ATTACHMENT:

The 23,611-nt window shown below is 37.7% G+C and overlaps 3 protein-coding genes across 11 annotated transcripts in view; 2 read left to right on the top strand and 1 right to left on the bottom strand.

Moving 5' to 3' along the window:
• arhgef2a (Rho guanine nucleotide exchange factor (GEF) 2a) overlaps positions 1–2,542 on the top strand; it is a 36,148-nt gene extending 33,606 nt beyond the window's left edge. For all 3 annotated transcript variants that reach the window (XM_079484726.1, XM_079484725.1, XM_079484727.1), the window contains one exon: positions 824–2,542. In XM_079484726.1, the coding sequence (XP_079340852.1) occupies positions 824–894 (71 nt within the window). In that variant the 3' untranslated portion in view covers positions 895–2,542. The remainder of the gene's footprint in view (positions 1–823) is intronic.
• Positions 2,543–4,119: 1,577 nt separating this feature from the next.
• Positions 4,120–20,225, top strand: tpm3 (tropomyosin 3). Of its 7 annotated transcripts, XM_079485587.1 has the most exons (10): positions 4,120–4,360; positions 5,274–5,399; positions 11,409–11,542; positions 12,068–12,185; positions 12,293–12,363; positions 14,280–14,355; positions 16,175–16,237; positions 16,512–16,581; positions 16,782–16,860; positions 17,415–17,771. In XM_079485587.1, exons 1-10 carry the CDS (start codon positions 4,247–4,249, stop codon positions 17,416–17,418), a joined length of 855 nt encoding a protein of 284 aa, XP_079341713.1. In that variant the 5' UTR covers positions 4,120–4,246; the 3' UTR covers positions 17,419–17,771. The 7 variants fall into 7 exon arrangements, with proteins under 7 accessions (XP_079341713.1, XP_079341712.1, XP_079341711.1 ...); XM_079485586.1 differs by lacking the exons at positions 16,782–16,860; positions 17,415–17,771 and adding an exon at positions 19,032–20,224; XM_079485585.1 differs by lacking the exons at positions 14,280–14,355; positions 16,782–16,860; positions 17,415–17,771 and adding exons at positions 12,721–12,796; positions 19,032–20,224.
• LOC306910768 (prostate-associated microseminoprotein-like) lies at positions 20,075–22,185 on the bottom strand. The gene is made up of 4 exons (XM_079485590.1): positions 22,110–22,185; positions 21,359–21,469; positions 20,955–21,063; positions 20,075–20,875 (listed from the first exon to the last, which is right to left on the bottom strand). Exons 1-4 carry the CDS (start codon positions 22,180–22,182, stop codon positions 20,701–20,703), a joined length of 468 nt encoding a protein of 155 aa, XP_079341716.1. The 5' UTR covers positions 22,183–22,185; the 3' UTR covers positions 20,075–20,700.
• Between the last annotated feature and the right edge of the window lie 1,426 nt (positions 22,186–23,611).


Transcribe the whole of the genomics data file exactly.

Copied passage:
The 23,611-nt window shown below is 37.7% G+C and overlaps 3 protein-coding genes across 11 annotated transcripts in view; 2 read left to right on the top strand and 1 right to left on the bottom strand.

Moving 5' to 3' along the window:
• arhgef2a (Rho guanine nucleotide exchange factor (GEF) 2a) overlaps positions 1–2,542 on the top strand; it is a 36,148-nt gene extending 33,606 nt beyond the window's left edge. For all 3 annotated transcript variants that reach the window (XM_079484726.1, XM_079484725.1, XM_079484727.1), the window contains one exon: positions 824–2,542. In XM_079484726.1, the coding sequence (XP_079340852.1) occupies positions 824–894 (71 nt within the window). In that variant the 3' untranslated portion in view covers positions 895–2,542. The remainder of the gene's footprint in view (positions 1–823) is intronic.
• Positions 2,543–4,119: 1,577 nt separating this feature from the next.
• Positions 4,120–20,225, top strand: tpm3 (tropomyosin 3). Of its 7 annotated transcripts, XM_079485587.1 has the most exons (10): positions 4,120–4,360; positions 5,274–5,399; positions 11,409–11,542; positions 12,068–12,185; positions 12,293–12,363; positions 14,280–14,355; positions 16,175–16,237; positions 16,512–16,581; positions 16,782–16,860; positions 17,415–17,771. In XM_079485587.1, exons 1-10 carry the CDS (start codon positions 4,247–4,249, stop codon positions 17,416–17,418), a joined length of 855 nt encoding a protein of 284 aa, XP_079341713.1. In that variant the 5' UTR covers positions 4,120–4,246; the 3' UTR covers positions 17,419–17,771. The 7 variants fall into 7 exon arrangements, with proteins under 7 accessions (XP_079341713.1, XP_079341712.1, XP_079341711.1 ...); XM_079485586.1 differs by lacking the exons at positions 16,782–16,860; positions 17,415–17,771 and adding an exon at positions 19,032–20,224; XM_079485585.1 differs by lacking the exons at positions 14,280–14,355; positions 16,782–16,860; positions 17,415–17,771 and adding exons at positions 12,721–12,796; positions 19,032–20,224.
• LOC306910768 (prostate-associated microseminoprotein-like) lies at positions 20,075–22,185 on the bottom strand. The gene is made up of 4 exons (XM_079485590.1): positions 22,110–22,185; positions 21,359–21,469; positions 20,955–21,063; positions 20,075–20,875 (listed from the first exon to the last, which is right to left on the bottom strand). Exons 1-4 carry the CDS (start codon positions 22,180–22,182, stop codon positions 20,701–20,703), a joined length of 468 nt encoding a protein of 155 aa, XP_079341716.1. The 5' UTR covers positions 22,183–22,185; the 3' UTR covers positions 20,075–20,700.
• Between the last annotated feature and the right edge of the window lie 1,426 nt (positions 22,186–23,611).